6. Wear comfortable clothes
Wear something stretchy and comfortable. For women, leggings, a sports bra, and a t-shirt is a great option for many. For men, athletic pants, leggings or lined shorts, paired with a breathable t-shirt are perfect options to stay comfortable in class. Make sure your clothes allow for free movement. Also, you’ll likely remove your socks and shoes for the practice. Bare feet help you connect to the ground and balance and help prevent slipping. In colder weather don’t forget warm socks and a sweater for shavasana!
7. Look into online classes
If starting your practice at the studio is a bit too intimidating, online classes are a great option. Online streaming platforms have grown immensely over the past few years. So you’ll have a wealth of options to choose from. Why not check out the free online classes that Yoga Roots offer! Or get unlimited access to their digital platform of over 50 classes for just 295 sek.
8. Set an intention
One of the most challenging aspects for beginner yogis is quieting the mind and focusing on the present moment. It is easy for our minds to wander and to be only practicing in a physical sense, rather than connecting the mind and body to the practice.
To help center in on your practice, come to your mat with an intention in mind. Often the teacher will share an intention they have for the class—you can choose to follow this if it speaks to you, or to use your own. Intentions are personal and can be just about anything that works for you. For example, you may decide to focus on breathing deeply throughout the class, or to practice not judging yourself or others. Offering gratitude for the opportunity to use yoga to care for your body is another way to ground your practice. Whatever your intention, call it to mind anytime you need some inspiration or could simply use a reminder of your reason for coming to yoga class.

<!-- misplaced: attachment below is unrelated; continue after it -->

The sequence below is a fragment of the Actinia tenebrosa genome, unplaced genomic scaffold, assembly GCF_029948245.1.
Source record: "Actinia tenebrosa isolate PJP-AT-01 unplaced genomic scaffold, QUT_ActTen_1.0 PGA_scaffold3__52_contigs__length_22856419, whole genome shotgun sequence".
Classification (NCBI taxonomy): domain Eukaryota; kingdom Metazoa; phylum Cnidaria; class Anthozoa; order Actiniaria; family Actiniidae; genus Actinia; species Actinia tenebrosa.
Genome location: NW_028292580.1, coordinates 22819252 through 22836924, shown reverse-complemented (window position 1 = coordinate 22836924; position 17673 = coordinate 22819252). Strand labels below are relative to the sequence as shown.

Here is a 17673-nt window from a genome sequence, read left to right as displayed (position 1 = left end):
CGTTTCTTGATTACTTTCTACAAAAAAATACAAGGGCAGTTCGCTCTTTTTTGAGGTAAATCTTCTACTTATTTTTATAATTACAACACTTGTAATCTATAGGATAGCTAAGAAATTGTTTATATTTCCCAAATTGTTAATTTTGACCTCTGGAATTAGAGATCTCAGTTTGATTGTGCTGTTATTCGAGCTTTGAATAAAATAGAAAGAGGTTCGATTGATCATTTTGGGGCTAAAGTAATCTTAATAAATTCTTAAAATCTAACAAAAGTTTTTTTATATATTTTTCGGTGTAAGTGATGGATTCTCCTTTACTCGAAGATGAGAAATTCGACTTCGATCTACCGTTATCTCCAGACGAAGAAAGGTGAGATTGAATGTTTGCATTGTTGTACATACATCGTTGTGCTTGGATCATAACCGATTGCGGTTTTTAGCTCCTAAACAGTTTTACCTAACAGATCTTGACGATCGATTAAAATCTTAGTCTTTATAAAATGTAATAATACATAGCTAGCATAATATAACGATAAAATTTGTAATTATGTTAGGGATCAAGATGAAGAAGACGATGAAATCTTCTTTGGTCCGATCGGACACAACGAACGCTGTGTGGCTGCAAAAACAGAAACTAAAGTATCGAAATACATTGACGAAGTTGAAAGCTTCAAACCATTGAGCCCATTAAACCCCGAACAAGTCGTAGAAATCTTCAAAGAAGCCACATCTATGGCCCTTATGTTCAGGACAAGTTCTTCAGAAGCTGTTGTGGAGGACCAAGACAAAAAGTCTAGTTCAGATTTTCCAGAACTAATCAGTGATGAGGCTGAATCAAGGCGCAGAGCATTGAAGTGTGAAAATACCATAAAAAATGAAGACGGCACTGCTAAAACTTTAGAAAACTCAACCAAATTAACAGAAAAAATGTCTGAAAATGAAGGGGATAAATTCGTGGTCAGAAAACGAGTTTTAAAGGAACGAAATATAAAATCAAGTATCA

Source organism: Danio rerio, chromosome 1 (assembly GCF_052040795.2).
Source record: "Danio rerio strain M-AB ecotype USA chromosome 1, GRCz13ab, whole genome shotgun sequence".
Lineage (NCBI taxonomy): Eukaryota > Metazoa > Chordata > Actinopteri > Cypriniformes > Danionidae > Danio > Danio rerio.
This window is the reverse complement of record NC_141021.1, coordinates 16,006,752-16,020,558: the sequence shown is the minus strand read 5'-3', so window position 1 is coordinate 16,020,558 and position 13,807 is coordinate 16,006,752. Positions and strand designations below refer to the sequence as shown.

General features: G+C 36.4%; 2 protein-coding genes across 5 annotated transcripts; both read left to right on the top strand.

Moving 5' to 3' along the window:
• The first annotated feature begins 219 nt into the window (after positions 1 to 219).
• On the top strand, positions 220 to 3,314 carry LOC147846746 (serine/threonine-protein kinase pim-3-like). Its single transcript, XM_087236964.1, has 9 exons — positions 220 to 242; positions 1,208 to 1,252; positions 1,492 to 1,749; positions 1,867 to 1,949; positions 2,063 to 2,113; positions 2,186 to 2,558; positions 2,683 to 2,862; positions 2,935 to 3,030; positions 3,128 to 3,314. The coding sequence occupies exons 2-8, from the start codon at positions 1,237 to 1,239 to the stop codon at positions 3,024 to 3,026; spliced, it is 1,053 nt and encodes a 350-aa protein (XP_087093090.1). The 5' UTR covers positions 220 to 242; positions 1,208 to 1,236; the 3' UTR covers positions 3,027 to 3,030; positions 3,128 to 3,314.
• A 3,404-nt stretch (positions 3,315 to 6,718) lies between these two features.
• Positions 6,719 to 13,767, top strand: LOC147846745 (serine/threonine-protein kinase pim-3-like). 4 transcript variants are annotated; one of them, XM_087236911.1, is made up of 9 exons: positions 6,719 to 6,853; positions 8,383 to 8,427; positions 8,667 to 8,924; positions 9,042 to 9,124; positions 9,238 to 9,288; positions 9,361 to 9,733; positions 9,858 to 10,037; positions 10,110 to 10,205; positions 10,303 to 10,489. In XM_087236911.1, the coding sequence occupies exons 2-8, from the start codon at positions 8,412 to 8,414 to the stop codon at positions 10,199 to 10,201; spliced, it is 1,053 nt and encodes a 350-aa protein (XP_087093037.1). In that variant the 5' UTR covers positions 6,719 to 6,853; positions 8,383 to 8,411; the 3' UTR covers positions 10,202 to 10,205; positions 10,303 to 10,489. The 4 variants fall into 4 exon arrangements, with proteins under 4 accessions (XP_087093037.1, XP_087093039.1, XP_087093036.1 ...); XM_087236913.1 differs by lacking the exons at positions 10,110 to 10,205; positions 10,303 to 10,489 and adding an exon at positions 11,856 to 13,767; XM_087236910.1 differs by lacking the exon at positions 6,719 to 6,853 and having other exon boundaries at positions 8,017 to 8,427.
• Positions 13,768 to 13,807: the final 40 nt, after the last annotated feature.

9. Listen to your body
Let the teacher be your guide, but only you know what your body truly needs. If a pose has become too tiring for you, take a moment to rest in Child’s Pose. If you move into a pose and it doesn’t feel right, move out of it and ask the teacher to offer you an alternative. Remember that most yoga poses have different versions. In the meantime, just remember that yoga shouldn’t hurt. If something makes you feel a sharp pain, don’t do it.
Listen to your body, calm down your ambition and stay in the first variation if that’s where your breath is steady. Do whatever is necessary to take care of your body and listen to any signals it’s giving you throughout the practice.
10. Be patient
It is easy to get frustrated and feel like your practice isn’t progressing as quickly as it should be. Many beginner yogis want to immediately jump into fun and challenging poses. However, it takes time and dedication to build up the strength and balance to perform more advanced postures. Trust that you are exactly where you need to be in your process of learning yoga. Be patient with yourself as you explore new poses and build up both your physical and mental strength. Over time, you’ll begin to see just how much your yoga practice has grown and evolved. You just need to put in the time to get there.
Remember that every beginner yogis have their challenges. If something doesn’t work out, try it later. And while yoga can be intimidating at first, you should be having fun while exploring and learning about the practice.
Make sure to manage your motivation smartly, and don’t listen to anybody but your inner voice. Yoga is a very rewarding and worthwhile practice. It surely is worth your time and effort. And if you want some more tips, check out this page.
Have fun yogis!